Re: Walachians are placed far North the Danube in Nestor

From: willemvermeer
Message: 35656
Date: 2004-12-25

--- In cybalist@yahoogroups.com, g <st-george@...> wrote:

> I haven't read Gamillscheg's paper myself, but I know his & others'
> theory via presentations (such as the one by Chr. Schneider). IMHO,
> it is relevant regarding other aspects, esp. the spreading of
> Romanian speakers in the territory of today's Romania (ie, North
> of the Danube). ...

> IMHO, these things fit both theories saying Romanians
> came from remote areas in the South of the Balkans (but I
> strongly doubt Romance ethnogenesis South of the Skok and
> Jirecek lines) and from adjacent areas (namely from the former
> provinces the Romans once called Dacia mediterranea, Dacia
> ripensis, Mo√ęsia superior, Dardania and, farther in the N-W,
> Pannonia).


Sounds perfectly reasonable (and interesting). As for the Jirecek&Skok
(&Gerov) line three minor points: (1) my "Ohrid" is to be taken in a
very general sense, (2) to me it seems reasonable to expect
significant numbers of Latin-speaking people to the south of the line
after the disturbances of the mid fifth century and (3) one does not
expect the end process of the formation of Common Rumanian to be
dependent any more on the exact location of the line before the
process started.


Willem


> The continuity thesis fans have been much farther than that - since
> the 19th c. now. Namely saying that the area for the Romanian
> ethnogenesis was until the Skok and/or Jirecek lines. And that part
> of Romaniandom once moved thither just because of the impact
> caused by the Slavic... "asteroid". (This also fits the other
direction
> of movement: the numeric concentration North of the Danube,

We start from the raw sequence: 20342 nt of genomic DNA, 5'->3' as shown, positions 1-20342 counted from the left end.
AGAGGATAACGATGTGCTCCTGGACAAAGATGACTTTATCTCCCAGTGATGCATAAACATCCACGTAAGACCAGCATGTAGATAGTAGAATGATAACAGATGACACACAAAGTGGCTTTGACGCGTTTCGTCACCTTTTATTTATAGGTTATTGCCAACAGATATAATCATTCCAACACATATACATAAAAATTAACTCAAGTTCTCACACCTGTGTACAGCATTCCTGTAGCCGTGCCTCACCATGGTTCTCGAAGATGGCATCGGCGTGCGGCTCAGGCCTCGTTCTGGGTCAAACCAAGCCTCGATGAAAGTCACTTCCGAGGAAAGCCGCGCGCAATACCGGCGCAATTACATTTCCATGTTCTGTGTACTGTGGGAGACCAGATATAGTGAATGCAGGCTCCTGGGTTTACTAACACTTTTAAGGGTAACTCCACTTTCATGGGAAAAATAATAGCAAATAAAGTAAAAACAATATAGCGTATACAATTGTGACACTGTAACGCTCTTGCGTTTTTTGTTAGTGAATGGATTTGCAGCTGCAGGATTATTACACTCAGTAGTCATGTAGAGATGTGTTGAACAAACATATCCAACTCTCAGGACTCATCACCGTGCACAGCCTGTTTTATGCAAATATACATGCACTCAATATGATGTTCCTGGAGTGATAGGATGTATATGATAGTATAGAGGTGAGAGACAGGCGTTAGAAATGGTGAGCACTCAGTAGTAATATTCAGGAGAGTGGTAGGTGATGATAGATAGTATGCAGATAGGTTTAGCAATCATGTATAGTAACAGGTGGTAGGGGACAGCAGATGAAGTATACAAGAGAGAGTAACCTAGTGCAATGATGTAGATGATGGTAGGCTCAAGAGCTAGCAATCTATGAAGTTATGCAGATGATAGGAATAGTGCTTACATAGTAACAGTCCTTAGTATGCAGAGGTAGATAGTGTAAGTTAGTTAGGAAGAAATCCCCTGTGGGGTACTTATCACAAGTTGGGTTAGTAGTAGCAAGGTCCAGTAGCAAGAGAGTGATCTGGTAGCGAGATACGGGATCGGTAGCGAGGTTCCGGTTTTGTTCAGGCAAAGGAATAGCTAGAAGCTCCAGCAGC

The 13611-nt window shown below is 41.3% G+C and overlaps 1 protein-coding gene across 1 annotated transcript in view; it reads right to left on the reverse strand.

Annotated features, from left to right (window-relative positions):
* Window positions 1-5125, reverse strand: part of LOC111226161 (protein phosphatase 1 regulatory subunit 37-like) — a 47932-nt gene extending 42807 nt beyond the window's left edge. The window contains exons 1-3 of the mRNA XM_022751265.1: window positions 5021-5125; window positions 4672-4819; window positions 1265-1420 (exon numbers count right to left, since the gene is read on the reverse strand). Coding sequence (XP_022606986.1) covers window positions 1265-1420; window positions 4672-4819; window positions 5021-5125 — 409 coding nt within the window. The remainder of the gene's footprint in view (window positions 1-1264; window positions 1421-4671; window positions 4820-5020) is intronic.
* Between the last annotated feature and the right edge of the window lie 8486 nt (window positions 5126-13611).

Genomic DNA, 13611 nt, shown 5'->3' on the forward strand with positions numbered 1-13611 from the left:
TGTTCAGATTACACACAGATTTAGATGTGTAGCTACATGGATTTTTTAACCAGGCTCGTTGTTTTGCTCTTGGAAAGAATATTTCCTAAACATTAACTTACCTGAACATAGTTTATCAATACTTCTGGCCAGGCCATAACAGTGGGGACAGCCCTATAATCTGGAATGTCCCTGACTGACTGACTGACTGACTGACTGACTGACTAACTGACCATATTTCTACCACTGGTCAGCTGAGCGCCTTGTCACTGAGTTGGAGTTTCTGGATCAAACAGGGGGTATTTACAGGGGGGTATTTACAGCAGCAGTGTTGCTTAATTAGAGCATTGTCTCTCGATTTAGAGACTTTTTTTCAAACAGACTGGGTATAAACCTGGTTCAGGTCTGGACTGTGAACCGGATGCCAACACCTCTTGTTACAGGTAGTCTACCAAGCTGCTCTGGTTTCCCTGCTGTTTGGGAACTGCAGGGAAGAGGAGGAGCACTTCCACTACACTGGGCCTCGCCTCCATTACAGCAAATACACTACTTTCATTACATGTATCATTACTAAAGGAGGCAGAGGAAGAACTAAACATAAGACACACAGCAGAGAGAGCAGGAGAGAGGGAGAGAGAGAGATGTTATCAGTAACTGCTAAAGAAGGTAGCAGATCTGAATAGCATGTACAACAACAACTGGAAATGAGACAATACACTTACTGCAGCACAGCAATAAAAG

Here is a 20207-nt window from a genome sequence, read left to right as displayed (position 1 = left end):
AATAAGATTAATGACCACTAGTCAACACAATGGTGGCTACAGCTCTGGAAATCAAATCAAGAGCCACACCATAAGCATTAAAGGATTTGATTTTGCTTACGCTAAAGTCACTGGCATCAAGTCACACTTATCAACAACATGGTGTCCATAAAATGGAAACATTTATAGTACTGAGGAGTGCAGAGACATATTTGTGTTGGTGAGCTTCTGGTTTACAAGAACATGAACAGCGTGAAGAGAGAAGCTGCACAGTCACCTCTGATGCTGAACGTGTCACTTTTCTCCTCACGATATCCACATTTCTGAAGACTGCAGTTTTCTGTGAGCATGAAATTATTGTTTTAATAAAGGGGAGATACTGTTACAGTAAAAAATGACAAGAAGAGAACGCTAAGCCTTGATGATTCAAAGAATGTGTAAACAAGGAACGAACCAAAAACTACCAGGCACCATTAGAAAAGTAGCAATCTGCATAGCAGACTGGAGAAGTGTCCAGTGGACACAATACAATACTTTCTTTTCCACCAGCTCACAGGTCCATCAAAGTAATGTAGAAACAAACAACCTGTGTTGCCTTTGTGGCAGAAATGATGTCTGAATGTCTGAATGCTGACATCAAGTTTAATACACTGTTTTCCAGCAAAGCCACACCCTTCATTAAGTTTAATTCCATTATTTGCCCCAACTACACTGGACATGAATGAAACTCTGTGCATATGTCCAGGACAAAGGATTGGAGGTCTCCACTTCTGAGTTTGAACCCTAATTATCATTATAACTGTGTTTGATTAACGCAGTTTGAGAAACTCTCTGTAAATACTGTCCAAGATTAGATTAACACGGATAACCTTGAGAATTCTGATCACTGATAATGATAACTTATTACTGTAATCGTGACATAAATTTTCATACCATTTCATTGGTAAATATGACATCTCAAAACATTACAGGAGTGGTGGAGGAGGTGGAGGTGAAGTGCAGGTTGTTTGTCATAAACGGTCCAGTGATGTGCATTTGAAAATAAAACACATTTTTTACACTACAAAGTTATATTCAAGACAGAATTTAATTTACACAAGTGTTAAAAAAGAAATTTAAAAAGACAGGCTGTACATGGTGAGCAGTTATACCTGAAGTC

> where the Slavic element was in the end indeed vanquished by
> the Romanian-speaking one. In fact, in Eastern Europe there are
> three "oases" of non-Slavicity: the Albanian, the Romanian and
> the Hungarian - if we leave aside the extremities (Greece, the
> Baltics and the Uralic group).)


Interesting background. Questions: is the asteroid metaphor commonly
employed? And where is the impact assumed to have taken place? (I
hope it isn't southern Serbia because we need plenty of non-Slavs
there to plug the gap between Serbian and Macedonian/Bulgarian.


>
> The linguistic phenomena mentioned by Gamillscheg (there are more,
but
> his paper is a good introduction though) shows that Muntenia wasn't
the
> primeval area.


I was immediately sorry about mentioning Muntenia. You can't do
anything against sheer stupidity.

>
> Ohrid seems to have had a great importance from a different point
of
> view: the Church; there was the primordial see of the local highest
> hierarch of the Orthodox Church. All Romanians belonged in the
> beginning to this diocese; the North Danubian Romanians got their
own
> metropolitan sees much-much later on.


I've seen that, but my understanding of Church history is so limited
that I don't know what to do with it.




>
> PS: ...
> So, these and myriads of other cases illustrate that the carriers
of
> the DR were once thoroughly exposed to a coexistence with both
> south-Slavic branches: the Serbo-Croatian and the Bulgarian. And
where
> could that have happened? Of course to a far less extent in those
> "Walachias" mentioned by Greek chroniclers in Greek regions for the
9th
> c. (those must've been only the outer waves after the Slavic
impact).


I would like to see a thorough modern analysis of the Slavic
component of the DR vocabulary from the point of view of determining
the origin of the various elements. In lots of cases nobody can tell,
probably. Then there is a strong Church Slavonic element, which is
useless from the point of view of the study of the living language.
If I'm correctly informed people generally assume that the earliest
Slavic dialects of what is now Hungary to the east of the Danube and
Rumania (to the extent that Slavic was spoken there) were
linguistically Bulgarian. An example is the Hungarian toponym Pest
(as present in Budapest). But by the time everything that is either
not indicative or Church Slavonic is eliminated, not much may be
left. There is a general feeling that initially Bulgarian was very
big and Serbian+Croatian+Slovene small in comparison, contrary to
today.



Willem